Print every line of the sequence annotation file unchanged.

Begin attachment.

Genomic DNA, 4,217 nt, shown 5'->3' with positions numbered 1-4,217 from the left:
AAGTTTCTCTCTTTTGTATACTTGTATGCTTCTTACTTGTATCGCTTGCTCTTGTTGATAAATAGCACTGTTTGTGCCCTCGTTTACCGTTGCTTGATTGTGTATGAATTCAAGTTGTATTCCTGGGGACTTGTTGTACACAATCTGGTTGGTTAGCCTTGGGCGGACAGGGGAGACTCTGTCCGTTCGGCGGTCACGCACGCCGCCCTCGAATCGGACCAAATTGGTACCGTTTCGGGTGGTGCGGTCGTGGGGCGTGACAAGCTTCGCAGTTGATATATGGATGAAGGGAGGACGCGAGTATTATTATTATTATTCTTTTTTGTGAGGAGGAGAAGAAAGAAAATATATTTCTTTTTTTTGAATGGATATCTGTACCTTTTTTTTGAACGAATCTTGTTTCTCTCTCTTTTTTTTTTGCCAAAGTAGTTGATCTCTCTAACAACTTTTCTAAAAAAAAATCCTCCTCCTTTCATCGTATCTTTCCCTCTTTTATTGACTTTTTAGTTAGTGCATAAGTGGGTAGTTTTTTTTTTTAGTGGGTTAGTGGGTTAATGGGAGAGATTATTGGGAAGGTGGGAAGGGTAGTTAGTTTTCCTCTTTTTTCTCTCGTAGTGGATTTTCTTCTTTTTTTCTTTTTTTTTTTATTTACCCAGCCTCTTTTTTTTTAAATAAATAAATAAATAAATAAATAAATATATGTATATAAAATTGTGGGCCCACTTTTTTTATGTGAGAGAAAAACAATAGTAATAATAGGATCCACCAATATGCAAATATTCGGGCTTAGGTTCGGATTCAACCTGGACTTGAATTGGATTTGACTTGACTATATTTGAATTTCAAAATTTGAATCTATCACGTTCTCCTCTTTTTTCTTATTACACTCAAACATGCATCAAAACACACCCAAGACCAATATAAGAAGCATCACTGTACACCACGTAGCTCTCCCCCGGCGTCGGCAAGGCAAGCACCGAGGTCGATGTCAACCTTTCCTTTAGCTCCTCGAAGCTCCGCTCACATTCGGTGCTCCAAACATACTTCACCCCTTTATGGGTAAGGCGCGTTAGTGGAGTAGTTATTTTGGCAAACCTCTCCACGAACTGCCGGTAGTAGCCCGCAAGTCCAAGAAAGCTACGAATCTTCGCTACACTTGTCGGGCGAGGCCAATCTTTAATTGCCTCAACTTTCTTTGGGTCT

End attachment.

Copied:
Genomic DNA, 4,217 nt, shown 5'->3' with positions numbered 1-4,217 from the left:
AAGTTTCTCTCTTTTGTATACTTGTATGCTTCTTACTTGTATCGCTTGCTCTTGTTGATAAATAGCACTGTTTGTGCCCTCGTTTACCGTTGCTTGATTGTGTATGAATTCAAGTTGTATTCCTGGGGACTTGTTGTACACAATCTGGTTGGTTAGCCTTGGGCGGACAGGGGAGACTCTGTCCGTTCGGCGGTCACGCACGCCGCCCTCGAATCGGACCAAATTGGTACCGTTTCGGGTGGTGCGGTCGTGGGGCGTGACAAGCTTCGCAGTTGATATATGGATGAAGGGAGGACGCGAGTATTATTATTATTATTCTTTTTTGTGAGGAGGAGAAGAAAGAAAATATATTTCTTTTTTTTGAATGGATATCTGTACCTTTTTTTTGAACGAATCTTGTTTCTCTCTCTTTTTTTTTTGCCAAAGTAGTTGATCTCTCTAACAACTTTTCTAAAAAAAAATCCTCCTCCTTTCATCGTATCTTTCCCTCTTTTATTGACTTTTTAGTTAGTGCATAAGTGGGTAGTTTTTTTTTTTAGTGGGTTAGTGGGTTAATGGGAGAGATTATTGGGAAGGTGGGAAGGGTAGTTAGTTTTCCTCTTTTTTCTCTCGTAGTGGATTTTCTTCTTTTTTTCTTTTTTTTTTTATTTACCCAGCCTCTTTTTTTTTAAATAAATAAATAAATAAATAAATAAATATATGTATATAAAATTGTGGGCCCACTTTTTTTATGTGAGAGAAAAACAATAGTAATAATAGGATCCACCAATATGCAAATATTCGGGCTTAGGTTCGGATTCAACCTGGACTTGAATTGGATTTGACTTGACTATATTTGAATTTCAAAATTTGAATCTATCACGTTCTCCTCTTTTTTCTTATTACACTCAAACATGCATCAAAACACACCCAAGACCAATATAAGAAGCATCACTGTACACCACGTAGCTCTCCCCCGGCGTCGGCAAGGCAAGCACCGAGGTCGATGTCAACCTTTCCTTTAGCTCCTCGAAGCTCCGCTCACATTCGGTGCTCCAAACATACTTCACCCCTTTATGGGTAAGGCGCGTTAGTGGAGTAGTTATTTTGGCAAACCTCTCCACGAACTGCCGGTAGTAGCCCGCAAGTCCAAGAAAGCTACGAATCTTCGCTACACTTGTCGGGCGAGGCCAATCTTTAATTGCCTCAACTTTCTTTGGGTCT